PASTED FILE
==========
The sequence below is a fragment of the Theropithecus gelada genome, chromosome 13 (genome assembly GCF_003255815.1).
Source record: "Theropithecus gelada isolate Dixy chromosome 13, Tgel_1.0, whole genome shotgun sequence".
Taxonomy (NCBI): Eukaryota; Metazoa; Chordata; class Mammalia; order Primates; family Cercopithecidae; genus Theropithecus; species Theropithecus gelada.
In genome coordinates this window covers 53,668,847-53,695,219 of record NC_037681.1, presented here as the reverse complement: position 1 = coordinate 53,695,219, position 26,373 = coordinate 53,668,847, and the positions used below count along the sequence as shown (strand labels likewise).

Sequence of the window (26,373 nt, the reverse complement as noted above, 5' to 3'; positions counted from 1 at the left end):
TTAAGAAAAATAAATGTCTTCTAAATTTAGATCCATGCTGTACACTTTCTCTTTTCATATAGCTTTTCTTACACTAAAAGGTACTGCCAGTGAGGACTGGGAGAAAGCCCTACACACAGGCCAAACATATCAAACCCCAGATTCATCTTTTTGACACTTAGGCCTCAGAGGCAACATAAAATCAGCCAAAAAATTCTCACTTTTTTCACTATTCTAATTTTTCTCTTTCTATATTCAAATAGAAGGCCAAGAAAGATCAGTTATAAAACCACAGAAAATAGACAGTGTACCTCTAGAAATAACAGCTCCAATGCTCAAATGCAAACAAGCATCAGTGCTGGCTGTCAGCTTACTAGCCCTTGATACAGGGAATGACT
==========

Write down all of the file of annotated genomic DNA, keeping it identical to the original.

The sequence below is a fragment of the Theropithecus gelada genome, chromosome 13 (genome assembly GCF_003255815.1).
Source record: "Theropithecus gelada isolate Dixy chromosome 13, Tgel_1.0, whole genome shotgun sequence".
Taxonomy (NCBI): Eukaryota; Metazoa; Chordata; class Mammalia; order Primates; family Cercopithecidae; genus Theropithecus; species Theropithecus gelada.
In genome coordinates this window covers 53,668,847-53,695,219 of record NC_037681.1, presented here as the reverse complement: position 1 = coordinate 53,695,219, position 26,373 = coordinate 53,668,847, and the positions used below count along the sequence as shown (strand labels likewise).

Sequence of the window (26,373 nt, the reverse complement as noted above, 5' to 3'; positions counted from 1 at the left end):
TTAAGAAAAATAAATGTCTTCTAAATTTAGATCCATGCTGTACACTTTCTCTTTTCATATAGCTTTTCTTACACTAAAAGGTACTGCCAGTGAGGACTGGGAGAAAGCCCTACACACAGGCCAAACATATCAAACCCCAGATTCATCTTTTTGACACTTAGGCCTCAGAGGCAACATAAAATCAGCCAAAAAATTCTCACTTTTTTCACTATTCTAATTTTTCTCTTTCTATATTCAAATAGAAGGCCAAGAAAGATCAGTTATAAAACCACAGAAAATAGACAGTGTACCTCTAGAAATAACAGCTCCAATGCTCAAATGCAAACAAGCATCAGTGCTGGCTGTCAGCTTACTAGCCCTTGATACAGGGAATGACT